Who gets custody and what factors matter in making this determination? We have written pretty extensively about child custody cases, and the best interest of the child standard. In this blog, we will explain what judges usually consider when using this standard. Specifically, we want to talk about what judges don’t consider as much as some of our clients think they should.
This blog is intended to provide some basic information. It is not intended as a substitute for the advice and counsel of a family law attorney.
What is best interest of the child?
The best interest of the child standard is exactly how it sounds. The judge factors in all the information that is presented. This information will include things about parents, their history, and where they both live and work. Things that tend to come up include:
- School district information
- Support system of the parents
- Past and current behavior of the parents
- Living situation of the parents
Best interest of the parent?
That is not taken in to account as much as some of our clients would want. A child custody case is about the child not about the parent (at all) and sometimes we have a tough time getting that point across. The child is the focal point of the case, and the parents in this context, operate to serve the needs of the child going forward.
So, who gets custody? The default is best interests of the child.
In general, it is in the best interest of the child to have both parents in their life. This means that courts tend to award at least some custody and/or visitation to each parent. The court is not going to punish a parent for being a “bad parent” to the detriment of the child.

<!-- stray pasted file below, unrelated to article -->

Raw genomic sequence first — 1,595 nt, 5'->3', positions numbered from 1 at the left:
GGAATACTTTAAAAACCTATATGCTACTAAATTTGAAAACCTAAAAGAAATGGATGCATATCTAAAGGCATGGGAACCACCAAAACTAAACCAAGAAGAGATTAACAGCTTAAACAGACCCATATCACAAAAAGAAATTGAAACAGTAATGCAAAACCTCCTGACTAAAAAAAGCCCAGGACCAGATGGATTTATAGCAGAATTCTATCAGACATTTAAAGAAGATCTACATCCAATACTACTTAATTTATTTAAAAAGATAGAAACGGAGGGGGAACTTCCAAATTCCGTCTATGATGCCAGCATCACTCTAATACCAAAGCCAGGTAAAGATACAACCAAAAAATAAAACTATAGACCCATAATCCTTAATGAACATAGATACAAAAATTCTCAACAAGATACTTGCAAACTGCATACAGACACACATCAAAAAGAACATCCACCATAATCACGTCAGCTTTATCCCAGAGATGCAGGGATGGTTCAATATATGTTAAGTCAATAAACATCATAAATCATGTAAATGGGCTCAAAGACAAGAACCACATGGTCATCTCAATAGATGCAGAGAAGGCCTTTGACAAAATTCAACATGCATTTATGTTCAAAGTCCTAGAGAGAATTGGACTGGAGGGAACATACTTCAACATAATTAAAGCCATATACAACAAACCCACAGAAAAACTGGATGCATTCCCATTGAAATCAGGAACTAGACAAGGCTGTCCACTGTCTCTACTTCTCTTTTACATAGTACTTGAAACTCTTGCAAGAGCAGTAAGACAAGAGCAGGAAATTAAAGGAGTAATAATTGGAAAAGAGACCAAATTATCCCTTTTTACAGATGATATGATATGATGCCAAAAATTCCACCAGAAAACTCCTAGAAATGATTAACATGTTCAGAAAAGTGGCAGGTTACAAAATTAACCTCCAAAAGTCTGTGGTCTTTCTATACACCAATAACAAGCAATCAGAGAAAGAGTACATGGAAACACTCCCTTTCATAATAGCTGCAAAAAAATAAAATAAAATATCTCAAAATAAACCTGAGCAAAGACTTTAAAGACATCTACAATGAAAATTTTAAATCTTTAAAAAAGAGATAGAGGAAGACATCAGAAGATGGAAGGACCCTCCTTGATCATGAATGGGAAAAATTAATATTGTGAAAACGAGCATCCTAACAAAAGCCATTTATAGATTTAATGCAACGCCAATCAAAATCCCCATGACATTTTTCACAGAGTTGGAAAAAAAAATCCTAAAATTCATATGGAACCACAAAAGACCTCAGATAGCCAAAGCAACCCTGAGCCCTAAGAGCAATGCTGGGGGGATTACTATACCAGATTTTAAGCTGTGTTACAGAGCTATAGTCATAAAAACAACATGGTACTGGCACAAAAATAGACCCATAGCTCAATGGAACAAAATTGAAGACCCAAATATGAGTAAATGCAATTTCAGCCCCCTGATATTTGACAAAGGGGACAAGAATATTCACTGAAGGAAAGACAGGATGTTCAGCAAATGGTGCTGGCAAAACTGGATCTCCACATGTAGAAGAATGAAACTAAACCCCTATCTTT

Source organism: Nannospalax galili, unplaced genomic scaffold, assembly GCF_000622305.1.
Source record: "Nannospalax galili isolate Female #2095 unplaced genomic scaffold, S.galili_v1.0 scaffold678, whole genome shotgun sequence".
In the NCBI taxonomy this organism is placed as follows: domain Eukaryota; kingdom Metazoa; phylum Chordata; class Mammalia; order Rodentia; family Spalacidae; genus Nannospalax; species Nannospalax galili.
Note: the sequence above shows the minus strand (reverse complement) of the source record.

What we mean by this is, people seem to think that if a parent was absent in a child’s life for some period of time that he should be barred from getting any visitation. It does not work that way.
Things that you might think matter that really don’t matter (or at least don’t matter as much as you think they matter)
There are many things that clients bring up thinking that these factors will help them win favor with the judge who is determining who gets custody. While a judge will look at all factors under the totality of the circumstances, the following issues have limited value in a custody case. We have just come up with a few examples to provide an idea of some of the things that clients tend to overvalue.
- The other party treats me poorly
- The other party has used illegal drugs
- The other party has had a drug or alcohol problem in the past
- The other party has a new girlfriend or boyfriend
- The other party has obnoxious family members
- The other party has a different parenting style
Remember that all of the factors can be brought up – but they will be looked at under the “best interest of the child” microscope.